2. Re-home leftovers. Dozens of depleted, open bags litter the battlefield when I’m done working, making it awfully tempting to tie them up with rubber bands and stuff them back out of sight when the war is won. Inevitably, this leads to broken seals, messy spills, endless duplicates when I accidentally purchase the same things over and over again without checking the surplus. Contain and consolidate loose flours, sugars, dry grains, sprinkles, seaweeds, herbs, and spices into clean glass jars. It helps to be able to see the contents at a glance, while keeping all like ingredients together. Label clearly, including the date it was opened, for easy reference. I find this more helpful than the date on the package since it’s a more obvious reference to how long it’s been exposed to air, becoming more stale by the day.

3. Digitize your stockpile. Take photos of packages before transferring the contents to more long term storage for easy reference and better accountability. In case you forget exactly what’s in that pancake mix, or need to know how much fiber was in that wild rice blend, you can just pull up the picture without all the baggage. It’s also helpful to keep on your phone while you’re shopping to prevent the usual double purchase. You’ll know at a glance that you still have some chickpea flour kicking around somewhere if that picture is on file. I like to keep everything together in one folder on your Dropbox, but you can also make an album on Google Photos, EverNote, and so forth; pick your favorite app and make it work for you.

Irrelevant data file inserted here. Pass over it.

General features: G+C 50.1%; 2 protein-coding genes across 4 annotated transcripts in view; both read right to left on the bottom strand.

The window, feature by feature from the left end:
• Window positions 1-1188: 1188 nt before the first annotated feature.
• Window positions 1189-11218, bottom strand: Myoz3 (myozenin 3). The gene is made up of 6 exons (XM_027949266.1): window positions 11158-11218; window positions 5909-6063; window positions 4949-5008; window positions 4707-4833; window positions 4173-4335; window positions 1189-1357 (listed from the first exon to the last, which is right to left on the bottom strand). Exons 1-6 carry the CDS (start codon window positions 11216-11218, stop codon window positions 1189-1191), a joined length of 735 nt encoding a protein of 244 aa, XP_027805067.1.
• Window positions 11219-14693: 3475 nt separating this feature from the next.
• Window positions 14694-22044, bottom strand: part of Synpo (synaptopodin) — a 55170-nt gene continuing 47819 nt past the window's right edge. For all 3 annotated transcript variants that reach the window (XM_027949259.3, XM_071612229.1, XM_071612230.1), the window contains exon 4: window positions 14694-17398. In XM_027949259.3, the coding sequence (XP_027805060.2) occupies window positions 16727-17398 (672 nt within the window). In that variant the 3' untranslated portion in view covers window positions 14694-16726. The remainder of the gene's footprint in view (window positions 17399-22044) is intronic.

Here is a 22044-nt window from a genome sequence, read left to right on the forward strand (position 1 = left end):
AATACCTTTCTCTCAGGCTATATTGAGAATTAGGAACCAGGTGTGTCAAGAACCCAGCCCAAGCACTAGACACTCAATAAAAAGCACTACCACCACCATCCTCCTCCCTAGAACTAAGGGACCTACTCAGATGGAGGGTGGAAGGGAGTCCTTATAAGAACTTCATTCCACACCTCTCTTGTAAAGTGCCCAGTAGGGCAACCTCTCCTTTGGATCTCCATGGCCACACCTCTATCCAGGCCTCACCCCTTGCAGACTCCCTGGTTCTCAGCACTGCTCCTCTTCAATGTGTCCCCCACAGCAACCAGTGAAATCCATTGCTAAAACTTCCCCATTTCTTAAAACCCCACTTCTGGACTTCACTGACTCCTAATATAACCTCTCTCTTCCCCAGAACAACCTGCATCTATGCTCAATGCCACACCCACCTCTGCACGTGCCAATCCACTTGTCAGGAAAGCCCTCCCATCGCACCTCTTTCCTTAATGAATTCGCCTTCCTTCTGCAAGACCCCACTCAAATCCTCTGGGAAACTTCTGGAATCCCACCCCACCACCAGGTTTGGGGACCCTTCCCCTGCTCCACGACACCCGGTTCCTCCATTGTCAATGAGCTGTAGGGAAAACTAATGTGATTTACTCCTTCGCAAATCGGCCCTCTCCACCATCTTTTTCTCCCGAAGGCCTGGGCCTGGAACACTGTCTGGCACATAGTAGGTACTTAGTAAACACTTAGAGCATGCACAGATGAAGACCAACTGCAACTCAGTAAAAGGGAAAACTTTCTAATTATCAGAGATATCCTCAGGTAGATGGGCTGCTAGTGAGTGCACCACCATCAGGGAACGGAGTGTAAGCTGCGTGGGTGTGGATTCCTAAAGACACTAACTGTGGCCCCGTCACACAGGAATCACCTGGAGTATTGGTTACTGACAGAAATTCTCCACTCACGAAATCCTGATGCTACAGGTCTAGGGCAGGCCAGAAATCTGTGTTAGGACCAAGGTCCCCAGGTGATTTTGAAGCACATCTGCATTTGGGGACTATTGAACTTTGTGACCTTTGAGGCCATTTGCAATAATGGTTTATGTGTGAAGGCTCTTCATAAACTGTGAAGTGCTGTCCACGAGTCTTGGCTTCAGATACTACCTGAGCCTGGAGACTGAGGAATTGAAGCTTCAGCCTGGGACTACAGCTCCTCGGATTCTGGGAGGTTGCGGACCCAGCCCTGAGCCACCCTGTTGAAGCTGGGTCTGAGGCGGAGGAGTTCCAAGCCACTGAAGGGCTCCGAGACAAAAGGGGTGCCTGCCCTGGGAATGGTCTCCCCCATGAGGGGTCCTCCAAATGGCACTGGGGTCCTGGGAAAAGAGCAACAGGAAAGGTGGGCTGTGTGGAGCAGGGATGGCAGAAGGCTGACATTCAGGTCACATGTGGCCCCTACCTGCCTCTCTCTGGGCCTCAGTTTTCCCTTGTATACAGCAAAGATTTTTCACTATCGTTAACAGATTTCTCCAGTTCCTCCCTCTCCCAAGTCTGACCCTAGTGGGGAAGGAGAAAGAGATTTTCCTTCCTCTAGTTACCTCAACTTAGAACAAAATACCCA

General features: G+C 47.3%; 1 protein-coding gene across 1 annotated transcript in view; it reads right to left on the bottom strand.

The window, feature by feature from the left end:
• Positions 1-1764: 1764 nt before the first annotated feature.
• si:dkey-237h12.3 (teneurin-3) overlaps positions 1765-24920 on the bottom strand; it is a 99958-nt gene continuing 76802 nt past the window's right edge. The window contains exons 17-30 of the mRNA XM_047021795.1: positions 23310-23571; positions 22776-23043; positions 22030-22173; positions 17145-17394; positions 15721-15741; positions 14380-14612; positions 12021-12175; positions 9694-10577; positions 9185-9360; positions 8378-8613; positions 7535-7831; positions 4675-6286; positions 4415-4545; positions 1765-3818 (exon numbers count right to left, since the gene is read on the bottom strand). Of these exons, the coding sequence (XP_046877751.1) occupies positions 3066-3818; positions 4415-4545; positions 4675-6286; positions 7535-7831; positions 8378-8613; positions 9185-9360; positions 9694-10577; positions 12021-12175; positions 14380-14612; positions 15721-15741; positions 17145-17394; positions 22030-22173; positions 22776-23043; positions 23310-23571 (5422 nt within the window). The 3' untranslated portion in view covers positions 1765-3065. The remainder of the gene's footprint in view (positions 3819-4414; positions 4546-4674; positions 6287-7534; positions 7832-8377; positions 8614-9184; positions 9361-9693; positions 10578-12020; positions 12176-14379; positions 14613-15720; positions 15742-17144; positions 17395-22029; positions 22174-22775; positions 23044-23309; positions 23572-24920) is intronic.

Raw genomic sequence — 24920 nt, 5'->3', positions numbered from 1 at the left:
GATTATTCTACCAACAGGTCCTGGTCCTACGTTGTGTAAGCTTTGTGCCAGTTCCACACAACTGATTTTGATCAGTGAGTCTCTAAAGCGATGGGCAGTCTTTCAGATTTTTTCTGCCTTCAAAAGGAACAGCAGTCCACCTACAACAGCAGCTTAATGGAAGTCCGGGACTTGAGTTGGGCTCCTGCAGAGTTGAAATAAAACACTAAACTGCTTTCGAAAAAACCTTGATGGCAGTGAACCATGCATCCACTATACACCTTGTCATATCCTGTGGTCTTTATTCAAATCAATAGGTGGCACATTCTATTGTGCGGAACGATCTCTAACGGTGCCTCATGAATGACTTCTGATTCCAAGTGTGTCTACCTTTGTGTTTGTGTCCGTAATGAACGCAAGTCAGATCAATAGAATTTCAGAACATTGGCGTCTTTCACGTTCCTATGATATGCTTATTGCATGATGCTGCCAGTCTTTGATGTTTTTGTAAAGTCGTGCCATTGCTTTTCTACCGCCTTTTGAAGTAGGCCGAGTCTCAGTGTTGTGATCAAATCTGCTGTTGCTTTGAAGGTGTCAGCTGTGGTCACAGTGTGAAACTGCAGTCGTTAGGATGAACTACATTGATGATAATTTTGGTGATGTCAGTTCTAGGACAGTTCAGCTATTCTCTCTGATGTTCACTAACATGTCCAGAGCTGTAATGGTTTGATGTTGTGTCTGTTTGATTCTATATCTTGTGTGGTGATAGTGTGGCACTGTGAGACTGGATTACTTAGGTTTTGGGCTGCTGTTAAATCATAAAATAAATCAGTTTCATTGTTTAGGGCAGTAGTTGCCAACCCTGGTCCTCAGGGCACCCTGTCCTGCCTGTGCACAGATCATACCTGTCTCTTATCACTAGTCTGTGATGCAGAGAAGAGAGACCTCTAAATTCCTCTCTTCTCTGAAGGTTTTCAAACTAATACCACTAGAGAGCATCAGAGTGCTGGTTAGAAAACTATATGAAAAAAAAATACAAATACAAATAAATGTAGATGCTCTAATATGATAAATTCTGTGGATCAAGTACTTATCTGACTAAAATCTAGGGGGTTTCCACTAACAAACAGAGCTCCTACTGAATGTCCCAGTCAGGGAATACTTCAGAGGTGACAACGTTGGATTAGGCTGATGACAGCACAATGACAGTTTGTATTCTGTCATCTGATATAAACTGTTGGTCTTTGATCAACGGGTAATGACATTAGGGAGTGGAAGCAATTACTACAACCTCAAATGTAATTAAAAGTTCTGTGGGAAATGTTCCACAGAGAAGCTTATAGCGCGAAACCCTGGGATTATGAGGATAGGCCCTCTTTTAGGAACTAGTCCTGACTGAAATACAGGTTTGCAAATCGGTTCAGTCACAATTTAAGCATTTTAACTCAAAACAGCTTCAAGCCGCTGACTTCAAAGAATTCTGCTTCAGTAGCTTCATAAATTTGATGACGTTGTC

4. Cut your losses. While working through that excess, know when to let go. If there’s a half a cup or less of flour, for me, that’s a sign to just give up the ghost and toss the rest. It’s really not enough to make anything out of, right? You’d have to buy more, end up with an even greater volume of leftovers, and you’ve just made the problem worse in the end. Start fresh with a new batch altogether if you really do end up needing it.

5. Freeze your assets. Make the most of your edible investments by stashing anything with volatile fats in the freezer to prolong their lifespans. That means whole grains, flours, nuts, and seeds especially should go into the icebox, not the closet. Nothing is forever though and even ice cream needs to get the boot at some point, so check every six months for any off flavors or the tell-tale signs of freezer burn. Minimize all exposed surface to help prevent this, wrapping things tightly with plastic, placing disposable wrap on the surface of all items if they don’t quite fill to the top of their containers. Resist the urge to use plain foil because it can’t form a proper seal, and you can’t see the contents within. Don’t forget: Label, label, label.